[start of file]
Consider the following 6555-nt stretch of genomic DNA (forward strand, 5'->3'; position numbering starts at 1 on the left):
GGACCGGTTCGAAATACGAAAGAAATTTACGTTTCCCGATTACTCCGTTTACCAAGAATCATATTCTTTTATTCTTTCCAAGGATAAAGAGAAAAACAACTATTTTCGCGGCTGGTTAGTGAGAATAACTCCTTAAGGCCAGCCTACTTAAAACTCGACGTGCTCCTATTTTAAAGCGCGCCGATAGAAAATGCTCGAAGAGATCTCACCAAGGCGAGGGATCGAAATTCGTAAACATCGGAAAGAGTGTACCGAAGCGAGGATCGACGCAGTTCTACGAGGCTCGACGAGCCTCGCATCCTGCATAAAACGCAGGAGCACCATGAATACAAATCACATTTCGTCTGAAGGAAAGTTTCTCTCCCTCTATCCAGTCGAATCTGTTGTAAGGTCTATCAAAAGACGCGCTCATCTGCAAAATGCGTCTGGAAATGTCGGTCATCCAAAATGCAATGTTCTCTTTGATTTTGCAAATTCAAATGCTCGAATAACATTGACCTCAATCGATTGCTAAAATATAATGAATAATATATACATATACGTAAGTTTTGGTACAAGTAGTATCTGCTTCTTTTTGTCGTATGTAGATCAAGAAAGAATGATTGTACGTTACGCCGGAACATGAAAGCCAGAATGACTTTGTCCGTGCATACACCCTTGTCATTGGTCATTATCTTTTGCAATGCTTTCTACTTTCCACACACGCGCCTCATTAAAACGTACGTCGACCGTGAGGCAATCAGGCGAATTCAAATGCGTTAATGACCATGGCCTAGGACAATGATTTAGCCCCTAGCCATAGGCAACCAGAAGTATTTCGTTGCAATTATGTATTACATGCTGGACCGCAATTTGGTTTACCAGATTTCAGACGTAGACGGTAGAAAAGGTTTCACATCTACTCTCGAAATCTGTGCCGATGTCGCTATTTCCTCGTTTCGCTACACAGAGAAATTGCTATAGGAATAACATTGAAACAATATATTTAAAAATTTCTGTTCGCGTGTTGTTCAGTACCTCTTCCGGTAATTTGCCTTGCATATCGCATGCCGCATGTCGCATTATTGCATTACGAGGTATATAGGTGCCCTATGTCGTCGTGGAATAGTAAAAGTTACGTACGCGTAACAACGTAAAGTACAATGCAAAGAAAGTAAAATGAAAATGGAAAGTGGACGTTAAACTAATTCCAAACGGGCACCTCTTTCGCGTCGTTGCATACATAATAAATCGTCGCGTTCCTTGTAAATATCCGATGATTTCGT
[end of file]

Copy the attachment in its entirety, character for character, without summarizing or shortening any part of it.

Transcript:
Consider the following 6555-nt stretch of genomic DNA (forward strand, 5'->3'; position numbering starts at 1 on the left):
GGACCGGTTCGAAATACGAAAGAAATTTACGTTTCCCGATTACTCCGTTTACCAAGAATCATATTCTTTTATTCTTTCCAAGGATAAAGAGAAAAACAACTATTTTCGCGGCTGGTTAGTGAGAATAACTCCTTAAGGCCAGCCTACTTAAAACTCGACGTGCTCCTATTTTAAAGCGCGCCGATAGAAAATGCTCGAAGAGATCTCACCAAGGCGAGGGATCGAAATTCGTAAACATCGGAAAGAGTGTACCGAAGCGAGGATCGACGCAGTTCTACGAGGCTCGACGAGCCTCGCATCCTGCATAAAACGCAGGAGCACCATGAATACAAATCACATTTCGTCTGAAGGAAAGTTTCTCTCCCTCTATCCAGTCGAATCTGTTGTAAGGTCTATCAAAAGACGCGCTCATCTGCAAAATGCGTCTGGAAATGTCGGTCATCCAAAATGCAATGTTCTCTTTGATTTTGCAAATTCAAATGCTCGAATAACATTGACCTCAATCGATTGCTAAAATATAATGAATAATATATACATATACGTAAGTTTTGGTACAAGTAGTATCTGCTTCTTTTTGTCGTATGTAGATCAAGAAAGAATGATTGTACGTTACGCCGGAACATGAAAGCCAGAATGACTTTGTCCGTGCATACACCCTTGTCATTGGTCATTATCTTTTGCAATGCTTTCTACTTTCCACACACGCGCCTCATTAAAACGTACGTCGACCGTGAGGCAATCAGGCGAATTCAAATGCGTTAATGACCATGGCCTAGGACAATGATTTAGCCCCTAGCCATAGGCAACCAGAAGTATTTCGTTGCAATTATGTATTACATGCTGGACCGCAATTTGGTTTACCAGATTTCAGACGTAGACGGTAGAAAAGGTTTCACATCTACTCTCGAAATCTGTGCCGATGTCGCTATTTCCTCGTTTCGCTACACAGAGAAATTGCTATAGGAATAACATTGAAACAATATATTTAAAAATTTCTGTTCGCGTGTTGTTCAGTACCTCTTCCGGTAATTTGCCTTGCATATCGCATGCCGCATGTCGCATTATTGCATTACGAGGTATATAGGTGCCCTATGTCGTCGTGGAATAGTAAAAGTTACGTACGCGTAACAACGTAAAGTACAATGCAAAGAAAGTAAAATGAAAATGGAAAGTGGACGTTAAACTAATTCCAAACGGGCACCTCTTTCGCGTCGTTGCATACATAATAAATCGTCGCGTTCCTTGTAAATATCCGATGATTTCGT